Digital Financial Services for Financial Inclusion in Southeast Asia

The Institute’s latest research study seeks to better understand the adoption of digital financial services (DFS) across the SEA-6 region.

The Tech for Good Institute (TFGI) published The Platform Economy: Southeast Asia’s Digital Growth Catalyst last year, which surveyed the state of the digital platform economy across SEA-6 countries: the Philippines, Malaysia, Indonesia, Vietnam, Singapore, and Thailand.

Digital financial services (DFS) were found to be integral components of the platform economy, with the potential to address the challenge of financial inclusion. With the aim of understanding better DFS adoption in SEA-6, this report examines digital literacy, financial literacy, and consumer trust in providers as predictors of usage of DFS.  

Key Findings

Our findings inform a nuanced understanding of the relationship between consumers and financial service providers in the region. 

Overall levels of trust in both banks and digital financial service providers are high across SEA-6 countries: the Philippines, Malaysia, Indonesia, Vietnam, Singapore, and Thailand. Trust in DFS providers is slightly lower than trust in banks in all the countries surveyed. This finding echoes a recent study in Southeast Asia showing that new entrants in the financial technology (fintech) space are catching up with established financial service players in gaining consumer trust.

Digital literacy is the most consistent predictor of both e-wallet and non-e-wallet DFS usage in all six countries surveyed. This finding is unsurprising as a minimum familiarity with digital technologies is needed to access and use all DFS. For unbanked and underbanked individuals who had been excluded from the formal economy, basic digital literacy skills are crucial for them to access and use financial services on their mobile devices.

E-wallets services that facilitate payments and transactions are designed to have a low barrier to adoption, which explains their popularity and rapid adoption among consumers. On the other hand, non-e-wallet services like insurance, investment, and loans are more complex and either necessitate a minimum level of familiarity or appeal to certain types of users only. Financial literacy is a significant predictor of non-e-wallet usage in all countries.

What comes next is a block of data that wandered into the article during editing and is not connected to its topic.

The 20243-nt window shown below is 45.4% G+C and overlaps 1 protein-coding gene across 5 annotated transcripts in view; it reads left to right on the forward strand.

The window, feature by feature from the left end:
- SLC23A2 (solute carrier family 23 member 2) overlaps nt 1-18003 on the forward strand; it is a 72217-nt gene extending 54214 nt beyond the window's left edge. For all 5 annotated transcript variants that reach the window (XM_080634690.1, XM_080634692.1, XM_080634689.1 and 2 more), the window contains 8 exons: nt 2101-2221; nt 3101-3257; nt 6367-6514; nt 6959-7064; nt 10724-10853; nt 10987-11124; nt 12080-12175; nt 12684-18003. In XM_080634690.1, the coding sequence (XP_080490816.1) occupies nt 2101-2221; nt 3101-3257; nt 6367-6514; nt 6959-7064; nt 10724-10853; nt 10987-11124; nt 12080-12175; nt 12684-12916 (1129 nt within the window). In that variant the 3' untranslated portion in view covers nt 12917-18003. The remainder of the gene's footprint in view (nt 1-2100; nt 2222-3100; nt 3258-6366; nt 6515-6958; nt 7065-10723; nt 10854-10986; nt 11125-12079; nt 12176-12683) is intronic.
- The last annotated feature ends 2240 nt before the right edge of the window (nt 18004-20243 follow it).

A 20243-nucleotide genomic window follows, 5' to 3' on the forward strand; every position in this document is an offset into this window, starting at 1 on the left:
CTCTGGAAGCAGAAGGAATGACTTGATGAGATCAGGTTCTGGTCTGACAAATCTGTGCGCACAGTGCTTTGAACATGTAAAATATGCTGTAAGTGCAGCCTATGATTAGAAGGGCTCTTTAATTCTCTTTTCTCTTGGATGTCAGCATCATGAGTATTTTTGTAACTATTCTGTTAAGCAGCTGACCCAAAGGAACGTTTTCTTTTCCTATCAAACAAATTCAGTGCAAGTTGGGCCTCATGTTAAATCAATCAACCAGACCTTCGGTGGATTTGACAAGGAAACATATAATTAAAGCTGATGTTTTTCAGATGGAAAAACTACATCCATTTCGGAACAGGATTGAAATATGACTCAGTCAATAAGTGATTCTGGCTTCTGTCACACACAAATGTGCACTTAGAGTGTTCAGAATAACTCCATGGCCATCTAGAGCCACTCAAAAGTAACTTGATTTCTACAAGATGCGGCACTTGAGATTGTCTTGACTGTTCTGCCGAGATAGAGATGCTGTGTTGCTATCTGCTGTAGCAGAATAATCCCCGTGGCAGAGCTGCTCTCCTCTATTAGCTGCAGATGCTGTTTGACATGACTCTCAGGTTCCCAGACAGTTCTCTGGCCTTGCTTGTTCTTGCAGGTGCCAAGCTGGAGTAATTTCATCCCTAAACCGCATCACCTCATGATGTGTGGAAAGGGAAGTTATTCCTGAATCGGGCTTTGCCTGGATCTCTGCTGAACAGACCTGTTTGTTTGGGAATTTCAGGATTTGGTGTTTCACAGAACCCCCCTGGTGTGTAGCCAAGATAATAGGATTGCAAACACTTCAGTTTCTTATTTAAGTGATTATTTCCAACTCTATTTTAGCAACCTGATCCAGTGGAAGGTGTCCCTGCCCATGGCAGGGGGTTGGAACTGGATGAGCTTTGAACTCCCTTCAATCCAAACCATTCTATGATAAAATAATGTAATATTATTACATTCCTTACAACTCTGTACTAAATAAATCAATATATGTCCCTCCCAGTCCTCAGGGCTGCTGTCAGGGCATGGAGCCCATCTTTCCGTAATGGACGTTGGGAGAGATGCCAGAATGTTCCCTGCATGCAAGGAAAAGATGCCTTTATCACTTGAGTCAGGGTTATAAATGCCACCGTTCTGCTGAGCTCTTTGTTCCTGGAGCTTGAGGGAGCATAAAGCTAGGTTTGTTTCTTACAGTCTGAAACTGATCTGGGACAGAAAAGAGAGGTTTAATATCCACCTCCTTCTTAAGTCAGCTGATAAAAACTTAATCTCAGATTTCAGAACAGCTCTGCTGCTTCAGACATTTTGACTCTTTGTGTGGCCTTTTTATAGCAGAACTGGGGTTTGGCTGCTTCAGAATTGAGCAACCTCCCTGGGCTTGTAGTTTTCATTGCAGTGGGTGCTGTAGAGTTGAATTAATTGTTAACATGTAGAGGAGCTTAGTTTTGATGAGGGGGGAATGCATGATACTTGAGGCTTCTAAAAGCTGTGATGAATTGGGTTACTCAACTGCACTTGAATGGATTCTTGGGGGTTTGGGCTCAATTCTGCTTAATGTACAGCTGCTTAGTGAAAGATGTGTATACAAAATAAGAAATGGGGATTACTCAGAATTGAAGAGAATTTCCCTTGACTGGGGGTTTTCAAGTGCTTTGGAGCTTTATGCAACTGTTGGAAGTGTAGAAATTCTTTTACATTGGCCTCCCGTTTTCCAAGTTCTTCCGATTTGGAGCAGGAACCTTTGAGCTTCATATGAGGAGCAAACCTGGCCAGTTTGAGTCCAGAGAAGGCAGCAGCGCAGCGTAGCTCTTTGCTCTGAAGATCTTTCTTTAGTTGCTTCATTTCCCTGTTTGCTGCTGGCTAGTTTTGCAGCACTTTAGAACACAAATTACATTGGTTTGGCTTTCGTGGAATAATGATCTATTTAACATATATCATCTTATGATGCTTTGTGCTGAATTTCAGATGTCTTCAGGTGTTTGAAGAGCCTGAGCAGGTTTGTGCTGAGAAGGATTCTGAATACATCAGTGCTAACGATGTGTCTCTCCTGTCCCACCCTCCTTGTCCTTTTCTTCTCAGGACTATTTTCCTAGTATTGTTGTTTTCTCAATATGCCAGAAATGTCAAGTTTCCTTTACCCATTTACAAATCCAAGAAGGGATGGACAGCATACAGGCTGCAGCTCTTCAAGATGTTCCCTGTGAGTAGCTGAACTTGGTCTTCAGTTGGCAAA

Efforts towards increasing DFS usage in Southeast Asia may not follow the same playbook across the region. Policymakers and providers should customise initiatives to encourage confident adoption, so as to ensure that resources are deployed effectively and efficiently to maximise impact.

Beyond this paper, further research on populations who are not yet online, such as rural communities or those with no or limited access to the digital economy, is needed to realise the potential of DFS to better serve the unbanked and underbanked populations of Southeast Asia.

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Mouna Aouri

Programme Fellow

Mouna Aouri is an Institute Fellow at the Tech For Good Institute. As a social entrepreneur, impact investor, and engineer, her experience spans over two decades in the MENA region, South East Asia, and Japan. She is founder of Woomentum, a Singapore-based platform dedicated to supporting women entrepreneurs in APAC through skill development and access to growth capital through strategic collaborations with corporate entities, investors and government partners.

Dr Ming Tan

Founding Executive Director

Dr Ming Tan is founding Executive Director for the Tech for Good Institute, a non-profit founded to catalyse research and collaboration on social, economic and policy trends accelerated by the digital economy in Southeast Asia. She is concurrently a Senior Fellow at the Centre for Governance and Sustainability at the National University of Singapore and Advisor to the Founder of the COMO Group, a Singaporean portfolio of lifestyle companies operating in 15 countries worldwide.  Her research interests lie at the intersection of technology, business and society, including sustainability and innovation.


Ming was previously Managing Director of IPOS International, part of the Intellectual Property Office of Singapore, which supports Singapore’s future growth as a global innovation hub for intellectual property creation, commercialisation and management. Prior to joining the public sector, she was Head of Stewardship of the COMO Group and the founding Executive Director of COMO Foundation, a grantmaker focused on gender equity that has served over 47 million women and girls since 2003.


As a company director, she lends brand and strategic guidance to several companies within the COMO Group. Ming also serves as a Council Member of the Council for Board Diversity, on the boards of COMO Foundation and Singapore Network Information Centre (SGNIC), and on the Digital and Technology Advisory Panel for Esplanade–Theatres on the Bay, Singapore’s national performing arts centre.


In the non-profit, educational and government spheres, Ming is a director of COMO Foundation and Singapore Network Information Centre (SGNIC) and chairs the Asia Advisory board for Swiss hospitality business and management school EHL. She also serves on  the Council for Board Diversity and the Digital and Technology Advisory Panel for Esplanade–Theatres on the Bay, Singapore’s national performing arts centre.


Ming was educated in Singapore, the United States, and England. She obtained her bachelor’s and master’s degrees from Stanford University and her doctorate from Oxford.